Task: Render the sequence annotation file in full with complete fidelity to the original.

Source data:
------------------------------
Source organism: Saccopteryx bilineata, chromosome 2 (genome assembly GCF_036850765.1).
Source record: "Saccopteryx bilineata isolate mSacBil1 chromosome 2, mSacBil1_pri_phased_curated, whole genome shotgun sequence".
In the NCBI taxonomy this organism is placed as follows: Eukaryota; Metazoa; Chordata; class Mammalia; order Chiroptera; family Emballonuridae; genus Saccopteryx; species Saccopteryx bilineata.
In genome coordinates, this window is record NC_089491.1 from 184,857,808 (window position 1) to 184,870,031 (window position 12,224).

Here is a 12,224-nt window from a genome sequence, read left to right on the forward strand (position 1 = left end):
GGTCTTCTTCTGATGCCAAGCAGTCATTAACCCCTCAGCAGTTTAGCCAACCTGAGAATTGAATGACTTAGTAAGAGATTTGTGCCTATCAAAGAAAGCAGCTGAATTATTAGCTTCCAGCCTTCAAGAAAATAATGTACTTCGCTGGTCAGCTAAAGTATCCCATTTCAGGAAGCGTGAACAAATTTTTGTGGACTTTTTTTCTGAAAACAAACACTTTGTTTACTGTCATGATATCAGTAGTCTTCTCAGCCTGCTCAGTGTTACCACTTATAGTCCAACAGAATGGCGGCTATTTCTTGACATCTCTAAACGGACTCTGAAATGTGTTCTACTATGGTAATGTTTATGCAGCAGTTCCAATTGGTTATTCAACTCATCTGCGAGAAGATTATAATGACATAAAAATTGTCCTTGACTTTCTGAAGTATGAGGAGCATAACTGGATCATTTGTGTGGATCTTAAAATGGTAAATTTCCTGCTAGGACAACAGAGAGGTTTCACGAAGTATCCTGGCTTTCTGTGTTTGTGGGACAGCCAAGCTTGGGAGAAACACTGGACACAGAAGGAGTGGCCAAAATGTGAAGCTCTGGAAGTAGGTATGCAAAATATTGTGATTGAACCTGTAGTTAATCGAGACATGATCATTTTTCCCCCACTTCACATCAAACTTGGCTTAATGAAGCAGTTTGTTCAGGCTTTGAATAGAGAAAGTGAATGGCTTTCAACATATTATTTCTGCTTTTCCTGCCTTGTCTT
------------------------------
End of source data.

Source organism: Saccopteryx bilineata, chromosome 2 (genome assembly GCF_036850765.1).
Source record: "Saccopteryx bilineata isolate mSacBil1 chromosome 2, mSacBil1_pri_phased_curated, whole genome shotgun sequence".
In the NCBI taxonomy this organism is placed as follows: Eukaryota; Metazoa; Chordata; class Mammalia; order Chiroptera; family Emballonuridae; genus Saccopteryx; species Saccopteryx bilineata.
In genome coordinates, this window is record NC_089491.1 from 184,857,808 (window position 1) to 184,870,031 (window position 12,224).

Here is a 12,224-nt window from a genome sequence, read left to right on the forward strand (position 1 = left end):
GGTCTTCTTCTGATGCCAAGCAGTCATTAACCCCTCAGCAGTTTAGCCAACCTGAGAATTGAATGACTTAGTAAGAGATTTGTGCCTATCAAAGAAAGCAGCTGAATTATTAGCTTCCAGCCTTCAAGAAAATAATGTACTTCGCTGGTCAGCTAAAGTATCCCATTTCAGGAAGCGTGAACAAATTTTTGTGGACTTTTTTTCTGAAAACAAACACTTTGTTTACTGTCATGATATCAGTAGTCTTCTCAGCCTGCTCAGTGTTACCACTTATAGTCCAACAGAATGGCGGCTATTTCTTGACATCTCTAAACGGACTCTGAAATGTGTTCTACTATGGTAATGTTTATGCAGCAGTTCCAATTGGTTATTCAACTCATCTGCGAGAAGATTATAATGACATAAAAATTGTCCTTGACTTTCTGAAGTATGAGGAGCATAACTGGATCATTTGTGTGGATCTTAAAATGGTAAATTTCCTGCTAGGACAACAGAGAGGTTTCACGAAGTATCCTGGCTTTCTGTGTTTGTGGGACAGCCAAGCTTGGGAGAAACACTGGACACAGAAGGAGTGGCCAAAATGTGAAGCTCTGGAAGTAGGTATGCAAAATATTGTGATTGAACCTGTAGTTAATCGAGACATGATCATTTTTCCCCCACTTCACATCAAACTTGGCTTAATGAAGCAGTTTGTTCAGGCTTTGAATAGAGAAAGTGAATGGCTTTCAACATATTATTTCTGCTTTTCCTGCCTTGTCTT